Schiff claims challenger a non-voter

Rep. Adam Schiff (D-Burbank) alleged Monday that his Republican challenger in the Nov. 2 election did not vote during a period of more than 25 years.

Campaign aides for Schiff, the five-term congressman representing the 29th District, said first-time candidate John Colbert, 45, failed to vote in any election from the time he was 18 until 2008, when he was considering a run for public office.

"I think voters have a right to know that a candidate for Congress hasn't participated in the process until 2008," said Parke Skelton, a campaign consultant for Schiff.

Schiff campaign officials cited the Los Angeles County registrar of voters as the source for the information. A spokeswoman for the department said it may take days to confirm the allegation.

Colbert is an Altadena resident and former Los Angeles County Sheriff's deputy who became an executive in the mid-1990s at Guidance Software, a computer forensics firm. He has said he was motivated to run because of recent laws that he believes hurt the economy, including healthcare reform.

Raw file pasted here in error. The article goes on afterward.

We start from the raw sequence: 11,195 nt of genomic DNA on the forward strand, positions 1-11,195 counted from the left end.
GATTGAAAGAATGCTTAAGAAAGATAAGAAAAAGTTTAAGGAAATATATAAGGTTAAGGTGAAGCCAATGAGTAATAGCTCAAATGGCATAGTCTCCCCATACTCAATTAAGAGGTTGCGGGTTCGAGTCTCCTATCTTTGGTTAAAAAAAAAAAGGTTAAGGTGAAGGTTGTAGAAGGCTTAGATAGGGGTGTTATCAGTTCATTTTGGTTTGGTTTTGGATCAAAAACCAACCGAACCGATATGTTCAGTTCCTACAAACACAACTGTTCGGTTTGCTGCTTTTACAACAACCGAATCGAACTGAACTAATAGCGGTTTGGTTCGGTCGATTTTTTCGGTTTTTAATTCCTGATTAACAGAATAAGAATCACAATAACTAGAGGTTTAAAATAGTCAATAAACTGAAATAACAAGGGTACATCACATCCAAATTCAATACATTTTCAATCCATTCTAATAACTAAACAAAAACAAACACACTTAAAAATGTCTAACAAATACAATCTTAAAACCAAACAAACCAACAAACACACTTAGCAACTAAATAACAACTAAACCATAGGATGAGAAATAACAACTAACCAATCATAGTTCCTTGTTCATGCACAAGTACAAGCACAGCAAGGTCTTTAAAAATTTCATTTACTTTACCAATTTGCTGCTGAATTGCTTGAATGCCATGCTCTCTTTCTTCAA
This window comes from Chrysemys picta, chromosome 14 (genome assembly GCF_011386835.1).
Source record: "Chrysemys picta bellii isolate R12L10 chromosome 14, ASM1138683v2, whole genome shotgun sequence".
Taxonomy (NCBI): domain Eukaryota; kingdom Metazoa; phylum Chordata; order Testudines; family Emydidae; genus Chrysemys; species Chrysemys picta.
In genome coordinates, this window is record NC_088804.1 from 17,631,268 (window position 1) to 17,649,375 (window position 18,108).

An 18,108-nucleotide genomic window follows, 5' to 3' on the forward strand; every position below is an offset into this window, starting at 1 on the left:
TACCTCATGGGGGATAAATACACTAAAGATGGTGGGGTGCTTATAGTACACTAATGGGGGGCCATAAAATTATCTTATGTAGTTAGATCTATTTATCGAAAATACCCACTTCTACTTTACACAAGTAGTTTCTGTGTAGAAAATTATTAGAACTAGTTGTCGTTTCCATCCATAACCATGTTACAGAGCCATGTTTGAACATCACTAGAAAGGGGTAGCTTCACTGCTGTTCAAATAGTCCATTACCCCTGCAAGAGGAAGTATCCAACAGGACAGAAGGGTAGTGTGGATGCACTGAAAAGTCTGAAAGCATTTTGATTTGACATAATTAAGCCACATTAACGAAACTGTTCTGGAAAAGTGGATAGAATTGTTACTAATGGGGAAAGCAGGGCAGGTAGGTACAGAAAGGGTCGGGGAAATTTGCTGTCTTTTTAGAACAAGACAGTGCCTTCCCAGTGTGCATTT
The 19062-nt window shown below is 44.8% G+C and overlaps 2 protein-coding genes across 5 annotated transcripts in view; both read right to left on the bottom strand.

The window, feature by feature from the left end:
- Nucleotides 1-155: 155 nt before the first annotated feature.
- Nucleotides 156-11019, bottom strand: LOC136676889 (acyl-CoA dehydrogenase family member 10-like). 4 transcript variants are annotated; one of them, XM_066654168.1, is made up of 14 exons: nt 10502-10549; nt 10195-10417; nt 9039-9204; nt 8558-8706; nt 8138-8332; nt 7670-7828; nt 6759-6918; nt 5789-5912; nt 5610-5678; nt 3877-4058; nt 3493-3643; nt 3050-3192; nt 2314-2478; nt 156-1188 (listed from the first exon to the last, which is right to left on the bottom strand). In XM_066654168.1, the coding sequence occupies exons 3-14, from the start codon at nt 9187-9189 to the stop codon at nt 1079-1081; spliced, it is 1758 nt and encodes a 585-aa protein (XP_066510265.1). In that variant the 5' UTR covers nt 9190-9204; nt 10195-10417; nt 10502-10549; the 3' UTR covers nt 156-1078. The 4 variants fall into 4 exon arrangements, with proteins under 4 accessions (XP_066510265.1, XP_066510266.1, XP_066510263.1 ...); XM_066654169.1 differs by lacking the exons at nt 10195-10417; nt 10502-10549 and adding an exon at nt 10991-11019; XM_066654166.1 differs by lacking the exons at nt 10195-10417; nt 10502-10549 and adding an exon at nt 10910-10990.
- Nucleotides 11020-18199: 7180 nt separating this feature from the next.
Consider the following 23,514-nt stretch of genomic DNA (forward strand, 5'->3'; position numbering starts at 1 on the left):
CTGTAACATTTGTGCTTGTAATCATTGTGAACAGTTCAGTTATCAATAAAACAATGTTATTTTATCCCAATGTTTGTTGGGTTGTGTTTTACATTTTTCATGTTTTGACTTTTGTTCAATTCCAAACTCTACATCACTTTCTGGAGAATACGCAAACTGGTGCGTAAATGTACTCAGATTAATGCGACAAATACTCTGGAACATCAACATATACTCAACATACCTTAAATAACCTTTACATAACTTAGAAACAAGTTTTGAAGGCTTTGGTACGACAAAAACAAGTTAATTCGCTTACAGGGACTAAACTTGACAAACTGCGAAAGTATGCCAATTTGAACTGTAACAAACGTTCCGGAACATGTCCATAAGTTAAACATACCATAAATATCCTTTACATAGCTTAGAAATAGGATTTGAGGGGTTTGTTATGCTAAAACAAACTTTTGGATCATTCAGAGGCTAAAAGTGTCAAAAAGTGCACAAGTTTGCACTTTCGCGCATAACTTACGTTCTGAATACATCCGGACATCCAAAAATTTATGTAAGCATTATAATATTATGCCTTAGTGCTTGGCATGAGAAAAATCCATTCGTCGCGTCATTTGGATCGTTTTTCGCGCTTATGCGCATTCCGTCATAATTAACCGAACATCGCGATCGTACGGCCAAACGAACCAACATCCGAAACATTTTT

He has received support from members of the Pasadena Patriots, part of the national "tea party" movement.

Colbert on Monday did not directly address the allegation, but a statement from his campaign office called Schiff's announcement a political attack meant to deflect attention from election issues.

"One would think that after four years in the state Senate and 10 years in Congress, Schiff would want to talk about his record and what he has accomplished for his constituents," Colbert's campaign director, Alek Bohigian, said in a statement. "But with local unemployment now more than twice what it was when he was first elected to Congress, and a record national debt made possible by his votes, it's not surprising that he wants to talk about his opponent instead.

He added: "If Schiff feels that by serving in the U.S. Army and being a deputy sheriff here in Los Angeles Colbert somehow was not a responsible and engaged citizen, Schiff should just come out and say it."

It was the first overtly offensive play from Schiff's campaign in what has so far been a comparatively quiet race.

Skelton said the Schiff campaign has known about Colbert's voting record for some time, but with the election nearing, decided to release the information now.

"The election is getting close and people are tuning in," Skelton said.

Schiff is running in a heavily Democratic district with substantially more campaign money than Colbert, making a victory by Colbert a tall order.

Colbert's campaign has raised $533,000 through Sept. 30, according to the Federal Election Commission, but he has recently started raising his profile through television advertisements.

Schiff has raised more than $1.1 million since Jan. 1, according to federal records, and has more than $1.8 million in campaign cash on hand.

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